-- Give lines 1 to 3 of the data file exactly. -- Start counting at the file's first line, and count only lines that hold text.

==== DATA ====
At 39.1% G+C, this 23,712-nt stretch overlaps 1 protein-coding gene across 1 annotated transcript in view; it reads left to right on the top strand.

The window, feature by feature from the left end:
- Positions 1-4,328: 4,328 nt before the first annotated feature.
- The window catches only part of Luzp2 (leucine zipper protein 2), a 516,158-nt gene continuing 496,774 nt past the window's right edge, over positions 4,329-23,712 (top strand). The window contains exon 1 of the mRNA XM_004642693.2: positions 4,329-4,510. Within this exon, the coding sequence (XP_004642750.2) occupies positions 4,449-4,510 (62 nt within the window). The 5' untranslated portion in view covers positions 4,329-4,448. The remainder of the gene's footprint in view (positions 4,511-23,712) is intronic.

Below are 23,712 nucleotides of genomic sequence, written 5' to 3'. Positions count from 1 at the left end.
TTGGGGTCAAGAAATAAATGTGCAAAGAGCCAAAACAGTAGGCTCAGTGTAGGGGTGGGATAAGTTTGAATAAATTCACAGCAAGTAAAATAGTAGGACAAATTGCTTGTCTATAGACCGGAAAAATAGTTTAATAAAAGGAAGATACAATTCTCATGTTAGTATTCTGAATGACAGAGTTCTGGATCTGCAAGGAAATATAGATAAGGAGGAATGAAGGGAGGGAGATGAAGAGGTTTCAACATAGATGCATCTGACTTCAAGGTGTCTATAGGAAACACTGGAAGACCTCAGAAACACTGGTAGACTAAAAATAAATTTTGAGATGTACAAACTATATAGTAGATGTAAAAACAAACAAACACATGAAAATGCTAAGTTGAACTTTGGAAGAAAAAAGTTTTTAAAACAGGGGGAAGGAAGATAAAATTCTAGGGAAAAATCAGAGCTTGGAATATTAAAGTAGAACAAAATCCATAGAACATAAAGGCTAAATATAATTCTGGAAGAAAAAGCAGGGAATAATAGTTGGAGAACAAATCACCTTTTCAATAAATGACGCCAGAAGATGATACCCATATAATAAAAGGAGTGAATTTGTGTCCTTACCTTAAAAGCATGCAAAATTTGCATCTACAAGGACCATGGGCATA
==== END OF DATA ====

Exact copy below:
At 39.1% G+C, this 23,712-nt stretch overlaps 1 protein-coding gene across 1 annotated transcript in view; it reads left to right on the top strand.

The window, feature by feature from the left end:
- Positions 1-4,328: 4,328 nt before the first annotated feature.